Tough to say who to call in first being that the space is completely finished. You’re not likely to get much of an answer definitively without opening up walls/ ceilings
I forgot to mention the plumbing bit. The proposed location for the powder room will be directly below the upstairs washroom - so drainage, venting, and water supply will not be an issue. Electrical also won't be an issue as power is readily available on that side.

What would our first step be? Calling general contractors for quotes and hope they work with structural engineers? Or contacting a design firm (like "Fresh Home Innovations...which I found on homestars")?
Deal Addict
Jun 24, 2015
4524 posts
1333 upvotes
Woodbridge, ON
instead of calling general contractors, you can call a portuguese or italian guy and have it done in under 2 weeks, start to finish.
Hi
Deal Fanatic
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Oct 15, 2007
5154 posts
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Stangn99 wrote: I forgot to mention the plumbing bit. The proposed location for the powder room will be directly below the upstairs washroom - so drainage, venting, and water supply will not be an issue. Electrical also won't be an issue as power is readily available on that side.

What would our first step be? Calling general contractors for quotes and hope they work with structural engineers? Or contacting a design firm (like "Fresh Home Innovations...which I found on homestars")?
Is there a future vent connection already? Because if you plan on tapping into an existing drain vent it would have to be above the flood level rim of the fixture that it serves. Likely 40” above the floor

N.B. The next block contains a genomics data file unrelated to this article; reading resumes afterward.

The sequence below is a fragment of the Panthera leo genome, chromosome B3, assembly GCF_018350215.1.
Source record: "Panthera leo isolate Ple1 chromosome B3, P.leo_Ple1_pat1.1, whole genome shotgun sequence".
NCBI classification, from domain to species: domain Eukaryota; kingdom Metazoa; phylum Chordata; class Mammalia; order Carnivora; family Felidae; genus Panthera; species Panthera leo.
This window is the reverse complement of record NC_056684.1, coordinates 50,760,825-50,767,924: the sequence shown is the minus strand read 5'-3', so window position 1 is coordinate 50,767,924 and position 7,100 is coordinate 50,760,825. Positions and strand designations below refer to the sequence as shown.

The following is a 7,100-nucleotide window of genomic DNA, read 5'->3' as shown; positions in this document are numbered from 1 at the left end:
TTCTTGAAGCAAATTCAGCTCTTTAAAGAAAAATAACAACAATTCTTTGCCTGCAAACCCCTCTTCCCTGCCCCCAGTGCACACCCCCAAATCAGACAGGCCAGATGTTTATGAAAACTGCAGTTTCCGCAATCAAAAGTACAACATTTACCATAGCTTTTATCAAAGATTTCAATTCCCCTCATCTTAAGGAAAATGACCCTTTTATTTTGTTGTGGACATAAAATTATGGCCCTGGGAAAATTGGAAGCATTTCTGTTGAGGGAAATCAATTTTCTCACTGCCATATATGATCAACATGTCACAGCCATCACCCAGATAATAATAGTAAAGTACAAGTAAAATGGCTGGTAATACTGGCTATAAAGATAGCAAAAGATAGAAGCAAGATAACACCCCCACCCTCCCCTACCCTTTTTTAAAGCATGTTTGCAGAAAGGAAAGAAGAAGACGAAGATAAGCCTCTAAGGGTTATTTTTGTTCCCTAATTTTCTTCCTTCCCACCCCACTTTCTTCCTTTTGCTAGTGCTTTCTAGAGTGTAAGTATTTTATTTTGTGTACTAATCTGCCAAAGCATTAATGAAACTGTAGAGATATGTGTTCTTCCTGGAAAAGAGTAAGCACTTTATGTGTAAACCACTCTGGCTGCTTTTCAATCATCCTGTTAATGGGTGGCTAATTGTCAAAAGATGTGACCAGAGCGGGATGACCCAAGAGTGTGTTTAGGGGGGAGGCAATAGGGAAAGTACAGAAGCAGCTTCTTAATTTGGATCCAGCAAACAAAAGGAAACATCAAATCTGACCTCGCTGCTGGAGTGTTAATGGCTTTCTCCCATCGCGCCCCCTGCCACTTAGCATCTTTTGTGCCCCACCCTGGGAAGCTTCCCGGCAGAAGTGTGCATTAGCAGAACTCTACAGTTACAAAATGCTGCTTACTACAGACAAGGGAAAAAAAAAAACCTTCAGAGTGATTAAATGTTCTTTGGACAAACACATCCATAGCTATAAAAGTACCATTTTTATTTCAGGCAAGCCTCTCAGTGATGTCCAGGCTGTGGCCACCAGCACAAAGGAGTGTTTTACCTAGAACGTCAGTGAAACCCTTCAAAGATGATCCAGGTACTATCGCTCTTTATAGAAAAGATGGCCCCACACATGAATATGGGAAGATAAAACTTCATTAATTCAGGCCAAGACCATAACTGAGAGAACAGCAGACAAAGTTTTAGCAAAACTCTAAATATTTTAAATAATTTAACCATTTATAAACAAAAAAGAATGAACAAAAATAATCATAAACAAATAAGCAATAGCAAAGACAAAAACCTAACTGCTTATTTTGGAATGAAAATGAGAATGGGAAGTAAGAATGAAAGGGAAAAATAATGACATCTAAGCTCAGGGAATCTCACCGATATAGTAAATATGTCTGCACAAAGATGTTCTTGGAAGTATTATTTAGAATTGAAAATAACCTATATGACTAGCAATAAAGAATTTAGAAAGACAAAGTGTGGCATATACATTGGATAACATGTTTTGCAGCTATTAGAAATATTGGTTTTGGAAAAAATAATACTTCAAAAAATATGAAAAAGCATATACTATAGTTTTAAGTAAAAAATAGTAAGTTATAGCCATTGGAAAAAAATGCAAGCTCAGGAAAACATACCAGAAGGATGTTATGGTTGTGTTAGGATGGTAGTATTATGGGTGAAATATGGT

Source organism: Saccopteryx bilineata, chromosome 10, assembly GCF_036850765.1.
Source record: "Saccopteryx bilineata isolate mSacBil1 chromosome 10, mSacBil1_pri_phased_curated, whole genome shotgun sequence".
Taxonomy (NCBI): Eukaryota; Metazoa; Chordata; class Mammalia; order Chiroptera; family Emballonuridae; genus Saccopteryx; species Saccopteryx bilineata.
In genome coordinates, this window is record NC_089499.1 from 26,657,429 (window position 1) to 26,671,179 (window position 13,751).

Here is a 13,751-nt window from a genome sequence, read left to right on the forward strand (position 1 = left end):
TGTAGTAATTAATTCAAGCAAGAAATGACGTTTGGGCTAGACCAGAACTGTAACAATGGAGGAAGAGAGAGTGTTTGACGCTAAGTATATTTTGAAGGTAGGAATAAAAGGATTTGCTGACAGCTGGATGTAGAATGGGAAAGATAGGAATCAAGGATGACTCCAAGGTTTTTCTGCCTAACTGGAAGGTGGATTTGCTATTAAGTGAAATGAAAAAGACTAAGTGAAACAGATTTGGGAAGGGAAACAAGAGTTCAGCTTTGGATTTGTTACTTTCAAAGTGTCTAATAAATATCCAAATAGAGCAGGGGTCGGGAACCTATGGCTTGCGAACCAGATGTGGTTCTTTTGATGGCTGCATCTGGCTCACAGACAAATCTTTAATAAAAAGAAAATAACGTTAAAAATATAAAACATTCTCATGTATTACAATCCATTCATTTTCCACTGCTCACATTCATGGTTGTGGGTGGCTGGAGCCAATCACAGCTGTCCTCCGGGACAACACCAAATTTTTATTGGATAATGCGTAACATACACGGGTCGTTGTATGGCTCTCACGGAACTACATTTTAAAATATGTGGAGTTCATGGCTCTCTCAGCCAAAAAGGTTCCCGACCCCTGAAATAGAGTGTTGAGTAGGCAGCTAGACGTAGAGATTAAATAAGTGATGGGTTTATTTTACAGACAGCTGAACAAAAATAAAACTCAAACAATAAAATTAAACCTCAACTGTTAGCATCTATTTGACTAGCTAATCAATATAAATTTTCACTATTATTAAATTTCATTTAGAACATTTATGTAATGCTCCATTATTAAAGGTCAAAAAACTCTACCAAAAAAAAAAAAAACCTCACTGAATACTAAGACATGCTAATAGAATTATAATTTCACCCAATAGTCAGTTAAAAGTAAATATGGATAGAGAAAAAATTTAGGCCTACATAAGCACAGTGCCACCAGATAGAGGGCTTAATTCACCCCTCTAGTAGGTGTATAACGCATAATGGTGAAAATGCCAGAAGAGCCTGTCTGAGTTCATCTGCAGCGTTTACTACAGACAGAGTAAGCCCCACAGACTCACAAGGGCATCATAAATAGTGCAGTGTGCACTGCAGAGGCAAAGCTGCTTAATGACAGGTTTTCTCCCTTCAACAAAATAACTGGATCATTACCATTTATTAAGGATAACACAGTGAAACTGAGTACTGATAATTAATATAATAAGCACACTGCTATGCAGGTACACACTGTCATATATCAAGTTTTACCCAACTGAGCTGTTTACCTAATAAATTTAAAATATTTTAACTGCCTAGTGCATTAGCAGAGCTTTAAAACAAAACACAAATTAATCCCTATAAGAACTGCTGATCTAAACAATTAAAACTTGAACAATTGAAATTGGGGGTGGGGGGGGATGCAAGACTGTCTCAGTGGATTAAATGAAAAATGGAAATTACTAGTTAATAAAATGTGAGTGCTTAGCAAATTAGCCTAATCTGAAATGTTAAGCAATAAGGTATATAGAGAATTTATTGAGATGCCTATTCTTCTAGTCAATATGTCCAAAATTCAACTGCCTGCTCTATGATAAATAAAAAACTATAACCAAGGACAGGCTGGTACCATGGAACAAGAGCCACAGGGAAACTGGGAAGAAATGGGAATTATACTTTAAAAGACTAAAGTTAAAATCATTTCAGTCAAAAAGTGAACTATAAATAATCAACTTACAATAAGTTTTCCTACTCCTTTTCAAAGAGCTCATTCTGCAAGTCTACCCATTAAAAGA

Everything has been said before, but since nobody listens we have to keep going back and beginning all over again. - Andre Gide
Deal Fanatic
Jun 11, 2005
8545 posts
2320 upvotes
Mississauga
Stangn99 wrote: Hi all,

We recently moved into our new home. One of the items on our list for renovation works is relocating the powder room from the right side of the house, to the left side.

What's the process for getting something like this done? Some of the questions that come to mind are:
  1. Are the walls for the current powder room supporting weight/load bearing?
  2. The cold air return will likely need to be relocated, will that be an issue?
  3. will the basement ceiling need to be cut open? (it's finished)
I guess what I'm asking is, what type of a contract, engineer, or general company do I need to start looking for?

Thanks for any tips
Call a couple of contractors and get estimates. I suspect from your information you will decide after you get an estimate you will live with the powder room where it is.
Deal Addict
User avatar
Jan 23, 2015
1142 posts
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Woodbridge, ON